Crisis Hotline for Military Veterans Increases Calls After Kabul Falls into Taliban Hands

  • The crisis hotline of the Department of Veterans Affairs received 1,681 calls on the day the Taliban came to power in Afghanistan.
  • This is 9% more than on the same day in 2020.
  • The UK Veterans Helpline has also doubled the number of calls it receives each day.

U.S. Department of Veterans Affairs Crisis Helpline There has been an increase in the number of callers since Kabul was taken over by the Taliban last week.

Calls on the hotline on August 15 increased by 9% compared to the same day last year, said Gary Kunich, the department’s public relations officer. Hill… It was the day that news came out that Taliban militants rise to power and the capital of Afghanistan is captured.

Kunich told The Hill that a total of 1,681 calls were made to the helpline on August 15, 2021. On the same day in 2020, the helpline received 1,456 calls.

He noted that from 13 to 16 August – the days before and after the surrender of Kabul – the helpline also received 531 more calls than in the same period last year.

The Pentagon sent out a circular last week containing a list of mental health resources for US veterans who fought in Afghanistan, encouraging military personnel to remember that their work was not in vain.

The Pentagon has sent a message to the military amid a stream of reports about chaos unfolds in Afghanistan and the approaching 20th anniversary of the 9/11 attacks. Military personnel also face tremendous stress while insist that the US government help their Afghan friends and allies whose lives may be in grave danger if they cannot be evacuated before American air traffic ceases.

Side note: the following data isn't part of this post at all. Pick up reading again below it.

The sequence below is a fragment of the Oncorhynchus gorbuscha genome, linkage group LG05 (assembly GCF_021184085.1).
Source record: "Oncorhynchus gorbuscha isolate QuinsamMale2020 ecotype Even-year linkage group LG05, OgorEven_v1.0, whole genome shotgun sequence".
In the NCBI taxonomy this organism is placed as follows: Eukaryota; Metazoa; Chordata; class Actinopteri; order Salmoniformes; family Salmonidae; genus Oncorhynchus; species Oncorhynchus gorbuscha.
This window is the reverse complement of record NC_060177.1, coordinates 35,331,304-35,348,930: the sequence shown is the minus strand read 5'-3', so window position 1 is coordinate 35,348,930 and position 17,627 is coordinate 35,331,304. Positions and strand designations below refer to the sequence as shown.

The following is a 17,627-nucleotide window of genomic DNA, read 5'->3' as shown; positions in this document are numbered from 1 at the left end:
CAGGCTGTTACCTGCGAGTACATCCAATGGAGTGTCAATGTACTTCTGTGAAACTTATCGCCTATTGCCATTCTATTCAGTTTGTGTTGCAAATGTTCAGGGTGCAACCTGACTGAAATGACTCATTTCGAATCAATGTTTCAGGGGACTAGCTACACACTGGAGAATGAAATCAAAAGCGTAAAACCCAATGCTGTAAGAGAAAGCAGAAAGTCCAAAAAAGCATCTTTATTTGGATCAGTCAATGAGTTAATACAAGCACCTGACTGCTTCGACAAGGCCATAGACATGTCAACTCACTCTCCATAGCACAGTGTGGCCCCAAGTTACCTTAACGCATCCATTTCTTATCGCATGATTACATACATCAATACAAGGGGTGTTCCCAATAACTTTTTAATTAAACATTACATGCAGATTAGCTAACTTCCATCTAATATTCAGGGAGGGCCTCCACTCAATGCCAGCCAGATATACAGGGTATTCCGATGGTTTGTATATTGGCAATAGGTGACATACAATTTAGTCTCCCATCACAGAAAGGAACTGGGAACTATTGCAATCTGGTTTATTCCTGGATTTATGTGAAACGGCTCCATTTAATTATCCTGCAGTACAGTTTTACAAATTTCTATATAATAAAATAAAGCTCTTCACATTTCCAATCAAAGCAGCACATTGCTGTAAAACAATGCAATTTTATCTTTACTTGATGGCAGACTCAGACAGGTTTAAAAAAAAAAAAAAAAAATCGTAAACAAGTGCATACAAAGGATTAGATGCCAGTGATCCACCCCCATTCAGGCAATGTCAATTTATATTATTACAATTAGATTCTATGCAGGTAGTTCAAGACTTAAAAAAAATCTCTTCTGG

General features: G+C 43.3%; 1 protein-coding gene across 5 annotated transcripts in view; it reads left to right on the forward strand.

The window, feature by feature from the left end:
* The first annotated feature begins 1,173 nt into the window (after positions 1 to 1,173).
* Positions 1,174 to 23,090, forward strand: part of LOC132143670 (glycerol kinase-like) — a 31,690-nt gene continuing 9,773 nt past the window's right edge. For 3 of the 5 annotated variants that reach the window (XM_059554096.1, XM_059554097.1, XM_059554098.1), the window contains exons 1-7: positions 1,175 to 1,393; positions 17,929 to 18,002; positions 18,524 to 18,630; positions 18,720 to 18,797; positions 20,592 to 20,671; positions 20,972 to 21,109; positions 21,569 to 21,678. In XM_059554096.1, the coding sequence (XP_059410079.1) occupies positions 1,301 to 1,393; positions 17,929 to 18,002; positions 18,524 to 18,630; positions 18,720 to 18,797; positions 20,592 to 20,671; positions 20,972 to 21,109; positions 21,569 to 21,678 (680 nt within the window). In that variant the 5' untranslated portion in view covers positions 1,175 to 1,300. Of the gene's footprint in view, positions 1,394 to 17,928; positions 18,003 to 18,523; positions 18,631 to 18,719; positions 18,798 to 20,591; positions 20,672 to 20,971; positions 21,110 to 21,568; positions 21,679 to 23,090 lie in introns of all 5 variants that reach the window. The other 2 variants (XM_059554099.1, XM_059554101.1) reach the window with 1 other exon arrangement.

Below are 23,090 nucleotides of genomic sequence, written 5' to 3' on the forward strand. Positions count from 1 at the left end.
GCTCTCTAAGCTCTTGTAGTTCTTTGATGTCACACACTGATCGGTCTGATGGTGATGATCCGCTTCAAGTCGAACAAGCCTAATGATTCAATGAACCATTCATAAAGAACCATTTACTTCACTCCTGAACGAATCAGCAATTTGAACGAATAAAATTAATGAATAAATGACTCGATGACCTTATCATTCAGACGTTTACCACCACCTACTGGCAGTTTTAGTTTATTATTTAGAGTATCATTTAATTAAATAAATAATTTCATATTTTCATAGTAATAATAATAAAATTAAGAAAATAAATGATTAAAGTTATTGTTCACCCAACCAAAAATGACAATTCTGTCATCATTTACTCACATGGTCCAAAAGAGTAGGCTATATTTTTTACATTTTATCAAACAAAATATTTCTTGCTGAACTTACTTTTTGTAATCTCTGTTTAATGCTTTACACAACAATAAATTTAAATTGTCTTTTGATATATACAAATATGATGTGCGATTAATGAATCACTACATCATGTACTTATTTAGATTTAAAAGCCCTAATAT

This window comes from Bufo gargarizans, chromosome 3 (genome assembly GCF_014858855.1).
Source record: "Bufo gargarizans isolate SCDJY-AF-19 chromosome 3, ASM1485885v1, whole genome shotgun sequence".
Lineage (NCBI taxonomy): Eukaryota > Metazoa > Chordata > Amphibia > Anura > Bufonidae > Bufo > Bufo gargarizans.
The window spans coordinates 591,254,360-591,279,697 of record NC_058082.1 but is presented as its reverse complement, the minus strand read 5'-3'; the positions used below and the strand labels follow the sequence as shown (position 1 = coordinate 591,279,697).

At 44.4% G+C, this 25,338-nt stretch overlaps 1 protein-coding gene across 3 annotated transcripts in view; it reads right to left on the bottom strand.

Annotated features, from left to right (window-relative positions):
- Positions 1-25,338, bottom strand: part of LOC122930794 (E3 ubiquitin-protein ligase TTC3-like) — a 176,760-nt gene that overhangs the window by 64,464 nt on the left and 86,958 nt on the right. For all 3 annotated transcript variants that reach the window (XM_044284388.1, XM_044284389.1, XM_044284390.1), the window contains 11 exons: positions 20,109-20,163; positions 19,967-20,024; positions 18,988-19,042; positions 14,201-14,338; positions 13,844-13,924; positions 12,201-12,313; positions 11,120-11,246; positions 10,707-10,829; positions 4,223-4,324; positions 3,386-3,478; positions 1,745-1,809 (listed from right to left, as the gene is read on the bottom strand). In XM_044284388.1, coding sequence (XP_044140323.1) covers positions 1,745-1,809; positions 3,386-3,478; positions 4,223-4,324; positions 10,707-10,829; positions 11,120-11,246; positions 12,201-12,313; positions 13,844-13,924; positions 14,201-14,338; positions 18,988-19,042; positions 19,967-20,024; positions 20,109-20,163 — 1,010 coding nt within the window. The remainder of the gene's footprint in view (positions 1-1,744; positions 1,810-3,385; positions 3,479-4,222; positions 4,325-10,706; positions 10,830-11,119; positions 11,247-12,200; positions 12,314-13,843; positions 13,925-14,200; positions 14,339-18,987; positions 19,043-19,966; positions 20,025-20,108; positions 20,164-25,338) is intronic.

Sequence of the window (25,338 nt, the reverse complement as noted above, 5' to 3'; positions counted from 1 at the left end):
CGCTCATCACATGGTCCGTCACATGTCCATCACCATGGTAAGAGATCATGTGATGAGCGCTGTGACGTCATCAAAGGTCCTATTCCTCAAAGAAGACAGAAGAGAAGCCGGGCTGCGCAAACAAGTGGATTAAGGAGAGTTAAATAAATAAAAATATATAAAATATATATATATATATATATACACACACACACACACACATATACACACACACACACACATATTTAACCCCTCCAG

“Remember that what is happening now does not diminish or deny the experience of everyone who has served abroad,” message read… “Service is never in vain.”

The note also noted that conversations “can be very therapeutic” and advised that members of the armed forces should “do what they feel is right for (them).”

“Remember, this is one moment in time, and no matter what comes next, we will get through it together,” the note says.

NPR reported in June this year that the number of military suicides since September 11 is four times the number of combat deaths. Referring to research War cost of the Brown University military projectNPR cited sobering statistics: More than 7,000 military personnel have died in the fighting over the past two decades, but the suicide rate among military personnel and military veterans has surpassed 30,000.

The increase in the number of military personnel choosing to use mental health resources is not unique to the United States. V BBC reported last week that the number of calls to the helpline British non-profit organization for veterans stress management has doubled since the Taliban took control of Afghanistan.

Jeff Harrison, Combat Stress’s acting CEO, told the BBC that former military personnel may be dealing with “moral damage” from the withdrawal from Afghanistan.

“While they were there, they knew they were doing something really worthwhile – they were helping the country, they were keeping the rest of the world safe, they were doing whatever was asked of them. They knew it was, Harrison said, for a moral reason they were there and an ethical reason.

“And now they look at what’s going on, people who just leave overnight, and they just wonder what it was all for. Was it just a waste of effort? ” – added Harrison.

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